I think the impact o the description is telling the underlying how Ralf starts to realize this island is not as nice and as safe as he once thought and how Jack and his followers still feel. The way Golding describes the rock castle shows that the island has bad sides to it. He uses the words chasms and narrow neck, all of which can be used to describe something bad.
I agree with Xavers ideas on how the personification showed that this island was not all good like they though when they first arrived.
I agree with Xavier, Ralph has realized that the island isn't safe and nice, and Jack and the others still haven't realized that the island may not be safe.
Golding's personification of the island on page 105, is showing how Ralph's original perspective of the place has changed. "He [Ralph] was surrounded on all sides by chasms of empty air...He paused on the narrow neck and looked down. Soon, in a matter of centuries, the sea would make an island of the castle. On the right hand was the lagoon, troubled by the open sea; and on the left-" As Xavier said, the way Golding describes the "castle" gives the island a negative aspect, along with his choice of words [chasms of empty air, narrow neck, etc.]. At first, Ralph saw the island as a peaceful, and safe environment, but now he becomes aware of the realization that it isn't as fun as he once thought it to be.
Karina has some great points about Ralph's change in point of view on the island itself.
I agree with Karina. The island may have been peaceful in the beginning, but now it's really just a free-for-all.
I agree with karina and Xavier because golding's description of the rock castle does give it a negative effect, as does chasms and narrow neck. Therefore, as karina stated, this description displays the changes in which the island has undergone with the change of reality.
I think the way the author described the island was meant to make his readers feel as Ralph felt: vulnerable, and like the island was alive and eating away at them. "He was surrounded on all sides by chasms of empty air. There was no where to hide." While Ralph went looking for the beast, I could almost feel how spooky it would be, to be alone and exposed to the eyes of something in the trees. The way Golding described it, the island felt alive and kind of dangerous. It wasn't such a paradise anymore. "Soon, in a matter of centuries, the sea would make an island of the castle." I think this sentence was meant to produce an image of timelessness, and how eventually, most of the island would be gone, with the sea eating away at it. Maybe this made Ralph feel like eventually, they'll be gone. And with the monster on their mind, nothing seemed all that welcoming anymore.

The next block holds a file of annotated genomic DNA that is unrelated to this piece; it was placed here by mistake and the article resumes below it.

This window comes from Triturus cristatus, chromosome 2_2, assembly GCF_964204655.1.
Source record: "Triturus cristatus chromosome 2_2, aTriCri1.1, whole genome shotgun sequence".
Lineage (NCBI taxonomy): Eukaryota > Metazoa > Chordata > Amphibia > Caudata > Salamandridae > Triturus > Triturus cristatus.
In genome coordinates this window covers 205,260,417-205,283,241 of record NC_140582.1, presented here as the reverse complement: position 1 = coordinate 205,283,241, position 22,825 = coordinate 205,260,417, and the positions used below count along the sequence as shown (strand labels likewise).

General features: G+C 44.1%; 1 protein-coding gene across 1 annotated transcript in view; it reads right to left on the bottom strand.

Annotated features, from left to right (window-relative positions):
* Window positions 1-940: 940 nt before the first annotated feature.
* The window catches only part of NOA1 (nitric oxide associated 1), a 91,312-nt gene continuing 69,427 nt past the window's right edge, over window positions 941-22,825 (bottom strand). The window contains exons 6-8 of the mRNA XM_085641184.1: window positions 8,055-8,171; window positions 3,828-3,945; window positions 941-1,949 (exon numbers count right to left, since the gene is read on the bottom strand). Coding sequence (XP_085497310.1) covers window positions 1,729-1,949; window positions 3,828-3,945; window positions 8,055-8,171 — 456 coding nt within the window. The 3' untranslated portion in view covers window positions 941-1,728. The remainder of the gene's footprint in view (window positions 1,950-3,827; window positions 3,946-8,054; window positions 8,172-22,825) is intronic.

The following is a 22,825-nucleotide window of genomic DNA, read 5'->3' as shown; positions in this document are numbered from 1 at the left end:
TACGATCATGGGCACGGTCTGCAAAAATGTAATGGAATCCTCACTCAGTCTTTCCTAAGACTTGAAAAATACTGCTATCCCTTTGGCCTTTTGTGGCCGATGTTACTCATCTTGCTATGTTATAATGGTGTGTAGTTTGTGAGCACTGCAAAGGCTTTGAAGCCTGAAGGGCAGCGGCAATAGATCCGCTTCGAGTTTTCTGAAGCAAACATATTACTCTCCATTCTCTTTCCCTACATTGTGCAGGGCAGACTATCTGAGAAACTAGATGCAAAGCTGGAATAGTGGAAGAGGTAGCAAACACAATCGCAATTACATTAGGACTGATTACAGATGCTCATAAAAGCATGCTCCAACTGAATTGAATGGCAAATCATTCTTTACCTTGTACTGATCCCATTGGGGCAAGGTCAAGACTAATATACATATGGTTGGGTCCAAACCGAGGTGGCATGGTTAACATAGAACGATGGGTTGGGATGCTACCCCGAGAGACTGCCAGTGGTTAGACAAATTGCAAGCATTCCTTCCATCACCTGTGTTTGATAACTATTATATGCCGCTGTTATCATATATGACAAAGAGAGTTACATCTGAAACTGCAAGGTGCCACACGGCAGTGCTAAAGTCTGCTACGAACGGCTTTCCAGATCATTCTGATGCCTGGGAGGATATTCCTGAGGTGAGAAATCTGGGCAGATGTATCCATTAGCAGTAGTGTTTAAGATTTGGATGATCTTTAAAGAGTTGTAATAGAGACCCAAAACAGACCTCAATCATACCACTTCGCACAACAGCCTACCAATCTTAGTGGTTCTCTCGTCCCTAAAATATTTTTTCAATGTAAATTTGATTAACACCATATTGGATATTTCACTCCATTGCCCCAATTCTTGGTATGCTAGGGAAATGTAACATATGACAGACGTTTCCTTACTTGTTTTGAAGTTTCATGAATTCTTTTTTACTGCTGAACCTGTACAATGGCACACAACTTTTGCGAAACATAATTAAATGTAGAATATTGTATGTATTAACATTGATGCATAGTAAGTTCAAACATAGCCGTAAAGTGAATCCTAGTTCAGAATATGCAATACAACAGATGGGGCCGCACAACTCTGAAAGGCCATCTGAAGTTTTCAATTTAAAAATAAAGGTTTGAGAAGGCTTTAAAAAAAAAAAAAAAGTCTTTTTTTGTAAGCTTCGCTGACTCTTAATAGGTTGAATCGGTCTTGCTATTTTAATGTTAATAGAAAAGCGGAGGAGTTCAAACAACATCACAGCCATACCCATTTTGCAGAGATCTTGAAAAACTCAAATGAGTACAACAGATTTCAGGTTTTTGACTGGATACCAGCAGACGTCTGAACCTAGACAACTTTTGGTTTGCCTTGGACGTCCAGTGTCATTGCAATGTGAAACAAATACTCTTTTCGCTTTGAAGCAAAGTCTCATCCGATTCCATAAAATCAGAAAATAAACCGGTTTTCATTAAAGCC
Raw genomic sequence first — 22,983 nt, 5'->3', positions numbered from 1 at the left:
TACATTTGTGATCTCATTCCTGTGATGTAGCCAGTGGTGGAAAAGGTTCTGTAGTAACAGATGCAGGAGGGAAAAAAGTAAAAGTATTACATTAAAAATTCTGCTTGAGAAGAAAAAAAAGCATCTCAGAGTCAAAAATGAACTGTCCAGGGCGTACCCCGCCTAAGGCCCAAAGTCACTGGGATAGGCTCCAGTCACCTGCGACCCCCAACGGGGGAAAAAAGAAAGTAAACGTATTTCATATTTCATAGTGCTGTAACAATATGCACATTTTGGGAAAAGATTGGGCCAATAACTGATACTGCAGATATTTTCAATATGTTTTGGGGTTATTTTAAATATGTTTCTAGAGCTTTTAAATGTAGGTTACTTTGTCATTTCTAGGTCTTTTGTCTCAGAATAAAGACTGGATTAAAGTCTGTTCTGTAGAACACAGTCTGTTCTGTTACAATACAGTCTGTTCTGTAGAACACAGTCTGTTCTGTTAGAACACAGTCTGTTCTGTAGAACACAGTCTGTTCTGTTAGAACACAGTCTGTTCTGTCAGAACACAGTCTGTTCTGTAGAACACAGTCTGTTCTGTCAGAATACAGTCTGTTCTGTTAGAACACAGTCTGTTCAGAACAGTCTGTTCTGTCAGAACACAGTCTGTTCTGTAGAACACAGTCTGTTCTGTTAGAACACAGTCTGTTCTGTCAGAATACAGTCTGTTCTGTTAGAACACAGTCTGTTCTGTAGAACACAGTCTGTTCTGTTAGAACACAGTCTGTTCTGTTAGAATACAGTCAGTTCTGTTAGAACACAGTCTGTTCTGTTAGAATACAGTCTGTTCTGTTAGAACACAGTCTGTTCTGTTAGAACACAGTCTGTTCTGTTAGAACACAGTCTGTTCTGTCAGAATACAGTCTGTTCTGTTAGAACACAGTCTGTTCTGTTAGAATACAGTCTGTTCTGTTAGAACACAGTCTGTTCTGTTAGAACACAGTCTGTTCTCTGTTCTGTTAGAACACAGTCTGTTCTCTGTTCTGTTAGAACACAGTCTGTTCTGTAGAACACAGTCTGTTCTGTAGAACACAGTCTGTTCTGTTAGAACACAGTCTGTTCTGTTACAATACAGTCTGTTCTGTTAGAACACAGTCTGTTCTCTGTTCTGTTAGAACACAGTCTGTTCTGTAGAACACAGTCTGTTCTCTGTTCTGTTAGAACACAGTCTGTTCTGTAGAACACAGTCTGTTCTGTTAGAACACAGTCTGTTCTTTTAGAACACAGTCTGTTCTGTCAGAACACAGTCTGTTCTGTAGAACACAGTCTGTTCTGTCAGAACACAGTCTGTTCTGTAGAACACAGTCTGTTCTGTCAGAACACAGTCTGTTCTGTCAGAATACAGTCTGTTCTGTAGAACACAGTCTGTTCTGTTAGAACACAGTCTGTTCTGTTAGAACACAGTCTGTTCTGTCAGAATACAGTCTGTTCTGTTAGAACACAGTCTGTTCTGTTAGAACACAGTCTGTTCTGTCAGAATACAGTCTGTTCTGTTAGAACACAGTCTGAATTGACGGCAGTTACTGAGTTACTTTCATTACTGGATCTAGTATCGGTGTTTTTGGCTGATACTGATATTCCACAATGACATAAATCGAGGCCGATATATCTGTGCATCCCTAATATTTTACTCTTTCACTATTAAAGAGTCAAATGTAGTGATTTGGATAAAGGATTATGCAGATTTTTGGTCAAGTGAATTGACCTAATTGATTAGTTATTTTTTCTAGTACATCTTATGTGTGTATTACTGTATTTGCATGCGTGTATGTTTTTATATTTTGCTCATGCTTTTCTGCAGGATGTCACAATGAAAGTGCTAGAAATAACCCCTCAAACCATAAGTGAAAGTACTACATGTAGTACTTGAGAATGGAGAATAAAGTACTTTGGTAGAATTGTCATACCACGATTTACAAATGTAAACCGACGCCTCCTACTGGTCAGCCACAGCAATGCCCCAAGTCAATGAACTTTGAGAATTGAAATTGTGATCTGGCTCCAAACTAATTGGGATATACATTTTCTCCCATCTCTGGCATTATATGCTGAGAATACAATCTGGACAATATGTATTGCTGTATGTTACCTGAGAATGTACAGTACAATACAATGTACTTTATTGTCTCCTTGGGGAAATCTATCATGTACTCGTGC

There were many different instances of personification about the "caslte" on page 105. i Think that the point of the personification was to keep the readers interested. It talked about how the wave of the side of the cliff was like a stupendous creature breathing. By comparing the tides to a "stupendous creature" is was almost mysterious and it made you want to read. So its impact was i made you want to know what was going to happen next.
I agree with Morgan about how Golding's descriptions made the reader wonder what was coming next. His descriptions of the castle made me feel like something bad was going to unexpectedly occur.
I think Golding used personification on page 105 to show Ralph's change in opinion about the island, and the state of the boys' relationship. When they first landed there, even though they were torn away from the only world they had ever known, they had felt safe. Now they're scared of the beast, and even them selves. When they landed on the island and for a while after, the boys live in peace with each other for the most part, but now, conflicts are arising and they are being torn apart. When Golding said the sea will make an island out of the castle, it is symbolic of the boys' current state of mind, and relationship with each other. Both are crumbling.
I agree with Victoria. I think the boys lives are crumbling.